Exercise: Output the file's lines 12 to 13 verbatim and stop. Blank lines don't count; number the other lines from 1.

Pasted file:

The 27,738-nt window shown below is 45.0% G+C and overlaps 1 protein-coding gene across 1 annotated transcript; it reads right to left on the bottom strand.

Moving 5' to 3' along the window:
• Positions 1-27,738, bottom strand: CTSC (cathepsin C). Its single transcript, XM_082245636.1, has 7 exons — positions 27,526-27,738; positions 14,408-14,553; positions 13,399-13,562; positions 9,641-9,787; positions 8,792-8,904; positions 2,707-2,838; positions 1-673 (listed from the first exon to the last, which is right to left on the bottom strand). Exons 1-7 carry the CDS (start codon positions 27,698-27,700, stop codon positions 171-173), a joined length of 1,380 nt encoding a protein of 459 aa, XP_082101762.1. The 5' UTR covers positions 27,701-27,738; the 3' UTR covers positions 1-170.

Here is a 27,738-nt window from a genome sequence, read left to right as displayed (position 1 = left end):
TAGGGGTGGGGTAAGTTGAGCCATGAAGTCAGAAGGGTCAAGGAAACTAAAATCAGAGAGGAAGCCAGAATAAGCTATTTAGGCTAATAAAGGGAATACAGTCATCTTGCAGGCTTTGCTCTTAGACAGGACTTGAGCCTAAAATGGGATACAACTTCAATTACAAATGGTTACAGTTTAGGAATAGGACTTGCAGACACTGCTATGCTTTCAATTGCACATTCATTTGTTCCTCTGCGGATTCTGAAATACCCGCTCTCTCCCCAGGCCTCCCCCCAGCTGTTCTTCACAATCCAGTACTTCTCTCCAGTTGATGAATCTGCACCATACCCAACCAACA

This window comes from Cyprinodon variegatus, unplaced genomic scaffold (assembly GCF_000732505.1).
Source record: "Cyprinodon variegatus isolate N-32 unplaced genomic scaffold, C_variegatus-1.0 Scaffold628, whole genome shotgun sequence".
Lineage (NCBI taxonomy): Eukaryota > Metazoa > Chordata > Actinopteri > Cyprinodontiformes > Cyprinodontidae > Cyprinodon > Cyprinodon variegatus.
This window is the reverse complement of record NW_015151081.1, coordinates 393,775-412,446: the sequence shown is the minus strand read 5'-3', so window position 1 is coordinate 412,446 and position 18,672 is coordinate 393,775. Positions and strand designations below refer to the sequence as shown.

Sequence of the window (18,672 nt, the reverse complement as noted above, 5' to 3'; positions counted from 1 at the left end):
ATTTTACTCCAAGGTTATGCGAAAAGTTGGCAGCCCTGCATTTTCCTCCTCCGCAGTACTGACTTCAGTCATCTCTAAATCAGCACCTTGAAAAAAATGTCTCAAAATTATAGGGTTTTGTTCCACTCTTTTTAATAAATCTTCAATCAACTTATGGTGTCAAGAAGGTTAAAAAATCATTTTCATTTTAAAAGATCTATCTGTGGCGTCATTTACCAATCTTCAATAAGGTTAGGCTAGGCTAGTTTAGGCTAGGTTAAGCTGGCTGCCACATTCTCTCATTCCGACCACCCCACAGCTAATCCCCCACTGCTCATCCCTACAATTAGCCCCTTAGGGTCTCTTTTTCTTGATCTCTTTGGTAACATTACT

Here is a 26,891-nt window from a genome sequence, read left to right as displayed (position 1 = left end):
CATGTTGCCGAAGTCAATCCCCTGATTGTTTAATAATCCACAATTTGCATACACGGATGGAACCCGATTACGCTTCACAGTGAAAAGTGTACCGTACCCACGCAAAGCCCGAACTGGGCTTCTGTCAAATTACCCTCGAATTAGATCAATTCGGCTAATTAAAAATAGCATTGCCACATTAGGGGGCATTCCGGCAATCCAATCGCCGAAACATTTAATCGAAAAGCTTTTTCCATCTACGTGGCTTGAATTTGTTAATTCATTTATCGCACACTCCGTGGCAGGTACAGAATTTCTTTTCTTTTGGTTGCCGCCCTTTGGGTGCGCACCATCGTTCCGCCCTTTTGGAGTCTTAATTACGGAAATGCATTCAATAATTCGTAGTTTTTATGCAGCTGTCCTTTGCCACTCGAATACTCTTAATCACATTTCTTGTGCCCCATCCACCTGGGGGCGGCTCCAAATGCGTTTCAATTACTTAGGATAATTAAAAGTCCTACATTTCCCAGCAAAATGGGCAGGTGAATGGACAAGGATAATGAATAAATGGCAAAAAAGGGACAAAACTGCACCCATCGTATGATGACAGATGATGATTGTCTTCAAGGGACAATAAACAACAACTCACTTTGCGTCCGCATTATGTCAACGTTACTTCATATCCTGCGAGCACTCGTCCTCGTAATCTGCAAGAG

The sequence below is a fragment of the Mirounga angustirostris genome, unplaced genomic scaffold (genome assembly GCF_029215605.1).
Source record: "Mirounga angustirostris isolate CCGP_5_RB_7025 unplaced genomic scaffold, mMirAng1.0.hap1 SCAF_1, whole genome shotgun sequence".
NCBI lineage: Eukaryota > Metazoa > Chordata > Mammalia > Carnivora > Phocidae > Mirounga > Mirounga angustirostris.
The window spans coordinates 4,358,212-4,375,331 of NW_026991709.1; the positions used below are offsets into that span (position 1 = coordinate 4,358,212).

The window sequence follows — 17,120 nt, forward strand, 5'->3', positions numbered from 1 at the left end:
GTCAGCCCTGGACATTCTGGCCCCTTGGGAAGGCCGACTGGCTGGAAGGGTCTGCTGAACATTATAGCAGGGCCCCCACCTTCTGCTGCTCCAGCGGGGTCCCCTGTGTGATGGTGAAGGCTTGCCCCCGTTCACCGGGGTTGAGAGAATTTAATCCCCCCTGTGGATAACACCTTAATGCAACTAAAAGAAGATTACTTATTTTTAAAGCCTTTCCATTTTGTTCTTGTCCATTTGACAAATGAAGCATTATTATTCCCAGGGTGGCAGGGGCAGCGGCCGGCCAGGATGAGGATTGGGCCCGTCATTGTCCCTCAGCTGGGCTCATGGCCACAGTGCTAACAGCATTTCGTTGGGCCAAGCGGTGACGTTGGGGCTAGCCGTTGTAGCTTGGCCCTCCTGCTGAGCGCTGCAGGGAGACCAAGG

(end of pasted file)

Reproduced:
Here is a 26,891-nt window from a genome sequence, read left to right as displayed (position 1 = left end):
CATGTTGCCGAAGTCAATCCCCTGATTGTTTAATAATCCACAATTTGCATACACGGATGGAACCCGATTACGCTTCACAGTGAAAAGTGTACCGTACCCACGCAAAGCCCGAACTGGGCTTCTGTCAAATTACCCTCGAATTAGATCAATTCGGCTAATTAAAAATAGCATTGCCACATTAGGGGGCATTCCGGCAATCCAATCGCCGAAACATTTAATCGAAAAGCTTTTTCCATCTACGTGGCTTGAATTTGTTAATTCATTTATCGCACACTCCGTGGCAGGTACAGAATTTCTTTTCTTTTGGTTGCCGCCCTTTGGGTGCGCACCATCGTTCCGCCCTTTTGGAGTCTTAATTACGGAAATGCATTCAATAATTCGTAGTTTTTATGCAGCTGTCCTTTGCCACTCGAATACTCTTAATCACATTTCTTGTGCCCCATCCACCTGGGGGCGGCTCCAAATGCGTTTCAATTACTTAGGATAATTAAAAGTCCTACATTTCCCAGCAAAATGGGCAGGTGAATGGACAAGGATAATGAATAAATGGCAAAAAAGGGACAAAACTGCACCCATCGTATGATGACAGATGATGATTGTCTTCAAGGGACAATAAACAACAACTCACTTTGCGTCCGCATTATGTCAACGTTACTTCATATCCTGCGAGCACTCGTCCTCGTAATCTGCAAGAG